Self-Survey Exercise:

Have you detailed or arranged your real estate busi- ness affairs to align with your personality, your goals, and your purpose for doing it? It may be a life purpose, or a variation such as a financial means to an end. For some, they might realize they don’t have a plan yet. Do you have defined investment goals? Investing is a plan; the type of investing is a strategy. If that distinction isn’t clear, then begin with that. (Answer the questions in the sidebar to get started.) The questions are not complicated. I would caution one to be reflective when answering them, take time and give each appropriate consideration. It’s easy to answer favorably with the lure of opportunity. Consider not only the upside but the downside of each, and then answer. Answering these questions helps your business de- sign reveal itself. Design is how. A business plan is what. In this context, you have already determined “the what,” that you’d like to pursue real estate investing in some way. It should be put to the test to verify you have what it takes, by first asking how it will look. The how helps you understand the systems and checklists that you will need, and you’ll experience how they work. If you are going to utilize your time and money for real estate investing, going through the exercise of asking how it will look will serve as an aid to inform the what. If your plan is to buy and hold one new rental each year, and you’ve determined people skills isn’t a strength of yours, you’ll have to match up how you can still achieve the goal — perhaps it will be an outside company to manage for you — then the budget must reflect that. Business design of the how creates a standardized sys- tem to complete individual tasks so you achieve a desired outcome. Standards are the hallmark of consistency and the means to become efficient, repeatable, economical, and profitable. Checklists work even if people change. Business design is the creation of systems that lead to the path to scale. Start small. Standardize. Repeat. • What do you think on this matter? Tell us. Write to us. We really want to know. Go to and post a note. For the Resource Link, go to: For Column Notes, Resource Links and Language Translation for this Column, go to: RealtyMatters.Online/Column/July-2020 Source: returns-line-item-estimates BrianWojcik is a housing industry advocate who transitioned into real estate, both as an investor and property manager, after more than two decades of experience in engineering, sales, executive management, and operational/business process reengineering consulting. He resides in Howard County, MD, where he volunteers to teach a “Tenant Success” program he created for Bridges to Housing Stability, and where he created Landlord411 to assist rental housing providers. His expertise of the independently owned rental-housingmarket has been sought after for local and state level legislation/policy development. Mr. Wojcik has been published in national publications about legislative issues, affordable housingmatters, and rental housing advocacy. He holds a Bachelor of Science degree in Manufacturing Management fromClarkson University and a Master of Science degree in Real Estate fromThe Johns Hopkins University. He is founder of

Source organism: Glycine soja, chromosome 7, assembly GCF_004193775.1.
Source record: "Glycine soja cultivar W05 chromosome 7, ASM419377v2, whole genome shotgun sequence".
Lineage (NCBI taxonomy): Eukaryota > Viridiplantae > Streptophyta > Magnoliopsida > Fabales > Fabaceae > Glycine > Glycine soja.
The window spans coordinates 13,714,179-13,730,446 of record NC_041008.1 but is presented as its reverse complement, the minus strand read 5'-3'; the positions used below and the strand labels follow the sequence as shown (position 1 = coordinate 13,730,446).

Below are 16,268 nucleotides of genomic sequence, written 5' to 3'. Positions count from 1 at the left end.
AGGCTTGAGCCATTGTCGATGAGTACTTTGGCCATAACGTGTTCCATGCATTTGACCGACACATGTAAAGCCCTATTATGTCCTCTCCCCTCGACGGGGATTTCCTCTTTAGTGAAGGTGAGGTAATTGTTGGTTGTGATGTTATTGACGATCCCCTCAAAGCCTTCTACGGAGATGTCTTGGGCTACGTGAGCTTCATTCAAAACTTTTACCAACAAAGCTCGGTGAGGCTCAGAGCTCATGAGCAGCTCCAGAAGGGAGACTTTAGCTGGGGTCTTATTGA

Will the opportunities and rewards available in real estate investing be an ideal vehicle to help you achieve your financial objectives? Is real estate investing aligned with the financial goals, and financial risk tolerance that you have? Are your talents and strengths well- suited for real estate investing? Real estate investing requires people skills, technology use, analysis, physical labor, and some construction/handyman skills. Success is multifactorial. Do you have the skill to see the big picture — the cause and effect — to prioritize fluid circumstances? How strong is your emotional wherewithal? Do you have what it takes to chase rent and deal with stories and explanations from renters on why they shouldn’t have to pay for the damage they caused?

Do you like to create, or do you like to iterate?

Do you have the financial resources to carry rent for months if rent is not paid?

Will you be able to endure the emotional challenge of evicting a renter and his/her family if they cannot manage to pay rent on time? Are there processes or available aid that can assist areas that may not match up, or help you compensate in evaluated areas that may not be a good fit? If so, is it a good fit after the fact?

thinkrealty . com | 27

Made with FlippingBook Online newsletter